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UBC Theses and Dissertations

States of estrangement : the novels of D.H. Lawrence, 1912-1917 Templeton, Wayne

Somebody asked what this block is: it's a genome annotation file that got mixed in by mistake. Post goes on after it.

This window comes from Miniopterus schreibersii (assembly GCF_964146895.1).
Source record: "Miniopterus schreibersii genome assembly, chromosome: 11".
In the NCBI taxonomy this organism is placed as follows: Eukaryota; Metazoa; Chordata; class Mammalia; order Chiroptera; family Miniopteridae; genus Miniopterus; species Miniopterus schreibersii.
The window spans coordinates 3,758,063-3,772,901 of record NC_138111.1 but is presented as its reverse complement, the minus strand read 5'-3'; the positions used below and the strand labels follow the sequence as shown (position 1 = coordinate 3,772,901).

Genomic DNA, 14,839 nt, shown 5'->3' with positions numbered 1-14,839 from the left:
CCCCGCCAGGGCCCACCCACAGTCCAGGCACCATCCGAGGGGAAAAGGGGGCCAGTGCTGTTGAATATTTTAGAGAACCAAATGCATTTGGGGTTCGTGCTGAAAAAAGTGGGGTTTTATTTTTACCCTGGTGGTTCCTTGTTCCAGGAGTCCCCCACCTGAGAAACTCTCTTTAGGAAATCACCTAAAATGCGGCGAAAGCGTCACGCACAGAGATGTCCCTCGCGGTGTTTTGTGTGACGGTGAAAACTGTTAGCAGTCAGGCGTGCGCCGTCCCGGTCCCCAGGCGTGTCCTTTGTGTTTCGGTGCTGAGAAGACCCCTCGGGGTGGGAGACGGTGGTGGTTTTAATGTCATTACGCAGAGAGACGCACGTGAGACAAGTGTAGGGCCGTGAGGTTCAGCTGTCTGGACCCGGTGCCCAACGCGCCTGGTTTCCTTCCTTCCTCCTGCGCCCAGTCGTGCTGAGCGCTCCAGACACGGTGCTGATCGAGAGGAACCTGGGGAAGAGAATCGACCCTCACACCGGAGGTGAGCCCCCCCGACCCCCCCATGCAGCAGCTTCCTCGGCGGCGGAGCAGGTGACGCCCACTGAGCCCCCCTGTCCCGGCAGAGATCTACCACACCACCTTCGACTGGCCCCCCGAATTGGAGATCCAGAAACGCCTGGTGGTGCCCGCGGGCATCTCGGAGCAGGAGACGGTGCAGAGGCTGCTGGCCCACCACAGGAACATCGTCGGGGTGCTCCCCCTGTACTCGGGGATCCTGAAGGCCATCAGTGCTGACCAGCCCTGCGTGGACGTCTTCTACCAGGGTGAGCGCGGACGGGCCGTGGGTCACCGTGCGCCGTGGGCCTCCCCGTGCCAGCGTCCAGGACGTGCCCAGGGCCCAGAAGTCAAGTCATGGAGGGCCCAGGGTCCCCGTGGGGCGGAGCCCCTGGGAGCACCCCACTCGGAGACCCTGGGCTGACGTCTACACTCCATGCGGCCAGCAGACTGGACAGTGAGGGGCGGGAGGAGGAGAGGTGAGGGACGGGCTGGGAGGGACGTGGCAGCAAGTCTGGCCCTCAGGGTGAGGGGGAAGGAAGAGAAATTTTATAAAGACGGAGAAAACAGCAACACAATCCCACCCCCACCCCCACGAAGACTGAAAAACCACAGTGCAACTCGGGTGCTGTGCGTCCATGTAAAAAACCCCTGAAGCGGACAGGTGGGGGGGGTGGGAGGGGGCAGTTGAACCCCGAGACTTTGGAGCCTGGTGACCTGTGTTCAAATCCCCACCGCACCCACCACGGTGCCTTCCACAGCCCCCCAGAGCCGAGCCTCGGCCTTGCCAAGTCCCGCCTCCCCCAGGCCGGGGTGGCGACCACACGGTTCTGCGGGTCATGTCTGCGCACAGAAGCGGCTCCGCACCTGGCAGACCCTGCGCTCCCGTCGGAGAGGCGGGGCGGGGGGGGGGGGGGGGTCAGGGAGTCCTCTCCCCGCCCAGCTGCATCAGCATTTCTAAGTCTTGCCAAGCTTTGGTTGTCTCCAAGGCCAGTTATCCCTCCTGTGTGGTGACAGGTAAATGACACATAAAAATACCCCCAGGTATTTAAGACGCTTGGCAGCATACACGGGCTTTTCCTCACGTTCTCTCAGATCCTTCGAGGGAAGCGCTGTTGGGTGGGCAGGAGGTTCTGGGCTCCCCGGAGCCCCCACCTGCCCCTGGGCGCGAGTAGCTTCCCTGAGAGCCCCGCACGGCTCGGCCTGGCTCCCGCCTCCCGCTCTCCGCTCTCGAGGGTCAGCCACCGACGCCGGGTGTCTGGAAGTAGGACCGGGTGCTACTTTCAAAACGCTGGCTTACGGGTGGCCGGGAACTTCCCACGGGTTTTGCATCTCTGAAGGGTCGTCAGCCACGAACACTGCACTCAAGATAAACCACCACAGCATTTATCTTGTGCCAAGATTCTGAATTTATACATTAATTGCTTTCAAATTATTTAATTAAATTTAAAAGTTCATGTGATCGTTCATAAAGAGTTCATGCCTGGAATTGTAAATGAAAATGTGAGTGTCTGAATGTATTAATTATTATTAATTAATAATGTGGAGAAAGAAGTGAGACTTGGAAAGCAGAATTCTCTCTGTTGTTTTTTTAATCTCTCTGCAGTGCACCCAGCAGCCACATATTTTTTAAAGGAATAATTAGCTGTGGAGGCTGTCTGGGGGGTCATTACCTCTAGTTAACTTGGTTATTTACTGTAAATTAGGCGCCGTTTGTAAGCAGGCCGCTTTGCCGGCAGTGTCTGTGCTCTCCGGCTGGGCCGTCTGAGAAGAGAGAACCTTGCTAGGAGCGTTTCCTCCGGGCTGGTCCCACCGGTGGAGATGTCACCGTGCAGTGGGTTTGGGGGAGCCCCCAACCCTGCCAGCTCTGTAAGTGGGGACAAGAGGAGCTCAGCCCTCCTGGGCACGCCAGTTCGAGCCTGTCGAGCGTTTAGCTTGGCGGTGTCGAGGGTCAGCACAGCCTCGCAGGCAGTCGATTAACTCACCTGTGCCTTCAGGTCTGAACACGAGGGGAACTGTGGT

The general intent of this dissertation is to investigate the correlation between urban industrialism and the failure of individuals, particularly women, to achieve personal fulfillment and autonomy. Specifically, it analyzes a selection of Lawrence's novels, the settings of which are most often an oppressive and alienating society; the main characters, and how they perceive themselves, each other and their environment; and the conflict between the desire to reject and the pressure to conform to moral convention and economic necessity. My first chapter establishes the socio-historical context in which Lawrence wrote these novels, and discusses alienation, not as a sociological or psychological theory, but as a symptom of contemporary urban experience, the subtle yet concrete effects of which I contend with in the chapters following. Alienation, then, as I define it, is a pervasive phenomenon within the novels, and an experience, therefore, unique in many respects to Lawrence's characters. At the same time, however, it, and the characters themselves, are familiar, for they represent a common social experience as well. The body of this work analyzes the specific nature of that experience, which I see as being of two basic varieties or states: social alienation—the sense of being a foreigner amongst one's contemporaries—and personal or psychological estrangement—the sense of being identified exclusively in terms of social roles, morals, and conventions. My dissertation attempts as well to discuss and to determine the plausibility of those alternatives Lawrence offers as solutions to the problems of estrangement, aborted relationships and repression, alternatives which become an integral and important part of his novels because of the way they inform the characters and reflect the enigma and contradictions of urban social experience. Because Lawrence changed after WW I, largely in fact as a result of that war, from a novelist concerned with the suffering, the often frustrated goals, the complexities of individuals to one primarily concentrating on the reformation or the mystical transcendence of society, my work will examine only those novels written before and during the war (that is: from 1912 to 1917), novels which are as well, I think, his finest, most complex works: The Trespasser, Sons and Lovers, The Rainbow, and Women in Love.

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